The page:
David McNew/Getty Images
A Chinese American journalist tells the story of his grandparents' illegal immigration to this country when its laws severely restricted Chinese newcomers. Many Americans of Chinese descent have "paper" sons and daughters in their family trees. (Photo by David McNew/Getty Images)
In a revealing first-person essay in the San Francisco Chronicle, MSNBC anchor Richard Lui writes about his family's clandestine immigration history that reflects the experience of many Chinese American families whose ancestors arrived illegally in the wake of the 1882 Chinese Exclusion Act.
To get around rules that barred most immigration from China, some posed as the children of U.S. citizens, or of people who claimed to be citizens after the 1906 San Francisco earthquake and fire destroyed state birth records. Thus "paper sons" were born.
I am the grandson of illegal immigrants. My father's parents came here as Paper Son and Paper Daughter. The "Paper" system involved buying real U.S. identities, sold by international agents, and then assumed, in this case, by my parents when they arrived in California. My real last name is Wong, not the name they bought - Lui.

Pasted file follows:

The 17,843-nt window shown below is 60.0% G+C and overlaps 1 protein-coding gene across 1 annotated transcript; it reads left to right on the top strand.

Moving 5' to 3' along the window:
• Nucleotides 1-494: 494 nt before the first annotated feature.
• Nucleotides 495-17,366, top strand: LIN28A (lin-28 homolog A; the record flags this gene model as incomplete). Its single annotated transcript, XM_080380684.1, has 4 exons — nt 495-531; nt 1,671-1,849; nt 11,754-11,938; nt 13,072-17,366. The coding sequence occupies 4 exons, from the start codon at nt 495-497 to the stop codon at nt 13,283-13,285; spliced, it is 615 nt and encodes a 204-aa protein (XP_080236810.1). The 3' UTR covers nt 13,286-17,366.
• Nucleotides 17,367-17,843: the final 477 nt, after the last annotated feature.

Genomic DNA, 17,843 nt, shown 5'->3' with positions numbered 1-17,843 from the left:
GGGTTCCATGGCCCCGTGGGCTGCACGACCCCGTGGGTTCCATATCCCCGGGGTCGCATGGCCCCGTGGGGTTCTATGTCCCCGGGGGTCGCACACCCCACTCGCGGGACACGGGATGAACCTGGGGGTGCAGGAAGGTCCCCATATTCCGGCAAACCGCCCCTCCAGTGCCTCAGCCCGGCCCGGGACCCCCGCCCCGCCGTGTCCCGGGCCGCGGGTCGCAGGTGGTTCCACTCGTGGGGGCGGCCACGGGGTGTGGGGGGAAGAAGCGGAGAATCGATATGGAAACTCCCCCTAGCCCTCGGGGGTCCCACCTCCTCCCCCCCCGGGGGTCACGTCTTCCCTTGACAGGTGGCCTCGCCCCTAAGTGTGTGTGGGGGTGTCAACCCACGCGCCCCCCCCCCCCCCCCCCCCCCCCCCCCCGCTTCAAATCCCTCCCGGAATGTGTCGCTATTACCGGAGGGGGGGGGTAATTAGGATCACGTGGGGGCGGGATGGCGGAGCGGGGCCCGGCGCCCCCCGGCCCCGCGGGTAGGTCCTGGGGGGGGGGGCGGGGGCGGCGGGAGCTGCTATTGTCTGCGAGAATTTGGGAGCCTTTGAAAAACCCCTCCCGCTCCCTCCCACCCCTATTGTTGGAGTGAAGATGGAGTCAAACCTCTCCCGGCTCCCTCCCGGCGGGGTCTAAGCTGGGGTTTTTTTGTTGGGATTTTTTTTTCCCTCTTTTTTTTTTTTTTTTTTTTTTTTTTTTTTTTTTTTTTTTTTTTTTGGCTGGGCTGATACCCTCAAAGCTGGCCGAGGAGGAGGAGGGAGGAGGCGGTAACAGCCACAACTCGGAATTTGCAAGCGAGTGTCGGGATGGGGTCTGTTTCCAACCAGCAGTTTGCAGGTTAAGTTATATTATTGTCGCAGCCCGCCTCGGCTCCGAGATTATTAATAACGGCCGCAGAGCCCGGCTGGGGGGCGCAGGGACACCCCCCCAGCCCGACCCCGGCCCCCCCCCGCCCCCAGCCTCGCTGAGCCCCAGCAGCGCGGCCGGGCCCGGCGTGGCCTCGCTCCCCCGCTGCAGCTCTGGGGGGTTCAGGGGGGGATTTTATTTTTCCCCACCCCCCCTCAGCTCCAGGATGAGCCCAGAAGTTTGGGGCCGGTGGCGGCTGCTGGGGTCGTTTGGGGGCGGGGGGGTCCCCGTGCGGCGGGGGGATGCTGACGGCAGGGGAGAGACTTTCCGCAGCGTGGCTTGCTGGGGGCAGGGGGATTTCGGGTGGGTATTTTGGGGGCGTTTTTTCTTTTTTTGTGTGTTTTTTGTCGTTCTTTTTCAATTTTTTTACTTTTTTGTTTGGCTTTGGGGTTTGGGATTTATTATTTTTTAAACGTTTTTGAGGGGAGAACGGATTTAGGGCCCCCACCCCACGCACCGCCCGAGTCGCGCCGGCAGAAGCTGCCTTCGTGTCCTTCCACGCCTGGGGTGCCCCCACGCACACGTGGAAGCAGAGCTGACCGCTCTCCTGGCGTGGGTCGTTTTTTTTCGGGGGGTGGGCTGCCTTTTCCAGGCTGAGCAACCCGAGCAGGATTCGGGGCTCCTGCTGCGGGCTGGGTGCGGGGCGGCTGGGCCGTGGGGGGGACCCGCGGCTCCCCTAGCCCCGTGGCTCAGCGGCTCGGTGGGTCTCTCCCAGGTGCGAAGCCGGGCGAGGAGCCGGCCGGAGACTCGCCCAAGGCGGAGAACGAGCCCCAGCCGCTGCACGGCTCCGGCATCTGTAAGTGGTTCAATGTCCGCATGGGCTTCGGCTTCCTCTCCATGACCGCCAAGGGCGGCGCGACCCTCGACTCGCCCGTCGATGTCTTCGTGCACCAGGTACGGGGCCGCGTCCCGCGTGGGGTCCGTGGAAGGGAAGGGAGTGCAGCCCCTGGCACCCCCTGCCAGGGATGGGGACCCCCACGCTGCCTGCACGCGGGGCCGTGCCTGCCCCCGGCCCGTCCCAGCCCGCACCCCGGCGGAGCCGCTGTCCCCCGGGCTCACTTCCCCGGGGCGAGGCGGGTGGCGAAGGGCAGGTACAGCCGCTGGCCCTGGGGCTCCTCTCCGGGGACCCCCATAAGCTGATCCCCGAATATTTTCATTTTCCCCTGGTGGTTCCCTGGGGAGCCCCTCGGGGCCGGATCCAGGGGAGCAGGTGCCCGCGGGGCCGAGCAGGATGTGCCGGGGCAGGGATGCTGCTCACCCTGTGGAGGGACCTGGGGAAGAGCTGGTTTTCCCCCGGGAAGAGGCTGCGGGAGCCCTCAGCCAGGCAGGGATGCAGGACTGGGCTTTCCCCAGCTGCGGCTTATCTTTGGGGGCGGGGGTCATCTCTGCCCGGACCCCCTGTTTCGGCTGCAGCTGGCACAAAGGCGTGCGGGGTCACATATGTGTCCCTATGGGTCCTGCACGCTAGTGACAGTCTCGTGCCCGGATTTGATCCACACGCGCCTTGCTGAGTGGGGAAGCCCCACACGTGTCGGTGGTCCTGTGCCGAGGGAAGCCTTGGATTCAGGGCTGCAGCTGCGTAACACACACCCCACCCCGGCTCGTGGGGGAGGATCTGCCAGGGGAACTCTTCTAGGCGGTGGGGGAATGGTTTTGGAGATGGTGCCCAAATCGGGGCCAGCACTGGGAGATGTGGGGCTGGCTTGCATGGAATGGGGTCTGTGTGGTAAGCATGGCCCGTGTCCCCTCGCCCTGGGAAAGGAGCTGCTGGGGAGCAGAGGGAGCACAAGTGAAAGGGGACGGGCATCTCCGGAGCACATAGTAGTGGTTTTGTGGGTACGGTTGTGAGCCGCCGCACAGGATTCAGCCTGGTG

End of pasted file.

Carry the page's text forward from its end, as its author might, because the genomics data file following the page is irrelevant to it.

They were"illegals," and they weren't Latinos.
Lui Lee (grandpa) and Quock Yuen Jow (grandma) took their illegal immigration secret to their grave. Their tombstone was the only place with their real name.
His grandparents kept their real identity a secret for fear they'd make trouble for their children, Lui writes. He emphasizes that illegal immigration and its fallout within immigrant families is much more than a Latino issue. "Asian Americans are their doppelganger," he writes.